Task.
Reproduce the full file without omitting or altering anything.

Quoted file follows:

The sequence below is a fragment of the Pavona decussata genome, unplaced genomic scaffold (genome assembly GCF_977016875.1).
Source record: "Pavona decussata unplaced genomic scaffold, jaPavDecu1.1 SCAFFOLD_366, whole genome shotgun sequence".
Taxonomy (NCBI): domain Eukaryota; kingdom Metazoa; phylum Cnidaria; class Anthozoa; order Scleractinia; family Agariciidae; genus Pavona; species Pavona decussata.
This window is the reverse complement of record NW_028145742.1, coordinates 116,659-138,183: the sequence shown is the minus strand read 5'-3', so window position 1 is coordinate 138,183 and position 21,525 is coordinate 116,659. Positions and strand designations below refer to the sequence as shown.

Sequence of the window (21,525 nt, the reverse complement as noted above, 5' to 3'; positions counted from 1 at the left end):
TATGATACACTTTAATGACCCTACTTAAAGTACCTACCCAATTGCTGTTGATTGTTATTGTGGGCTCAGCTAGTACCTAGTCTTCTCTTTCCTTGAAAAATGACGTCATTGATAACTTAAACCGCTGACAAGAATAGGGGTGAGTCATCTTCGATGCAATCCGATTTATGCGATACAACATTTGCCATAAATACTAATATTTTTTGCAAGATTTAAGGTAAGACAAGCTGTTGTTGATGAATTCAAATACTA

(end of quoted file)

The sequence below is a fragment of the Pavona decussata genome, unplaced genomic scaffold (genome assembly GCF_977016875.1).
Source record: "Pavona decussata unplaced genomic scaffold, jaPavDecu1.1 SCAFFOLD_366, whole genome shotgun sequence".
Taxonomy (NCBI): domain Eukaryota; kingdom Metazoa; phylum Cnidaria; class Anthozoa; order Scleractinia; family Agariciidae; genus Pavona; species Pavona decussata.
This window is the reverse complement of record NW_028145742.1, coordinates 116,659-138,183: the sequence shown is the minus strand read 5'-3', so window position 1 is coordinate 138,183 and position 21,525 is coordinate 116,659. Positions and strand designations below refer to the sequence as shown.

Sequence of the window (21,525 nt, the reverse complement as noted above, 5' to 3'; positions counted from 1 at the left end):
TATGATACACTTTAATGACCCTACTTAAAGTACCTACCCAATTGCTGTTGATTGTTATTGTGGGCTCAGCTAGTACCTAGTCTTCTCTTTCCTTGAAAAATGACGTCATTGATAACTTAAACCGCTGACAAGAATAGGGGTGAGTCATCTTCGATGCAATCCGATTTATGCGATACAACATTTGCCATAAATACTAATATTTTTTGCAAGATTTAAGGTAAGACAAGCTGTTGTTGATGAATTCAAATACTA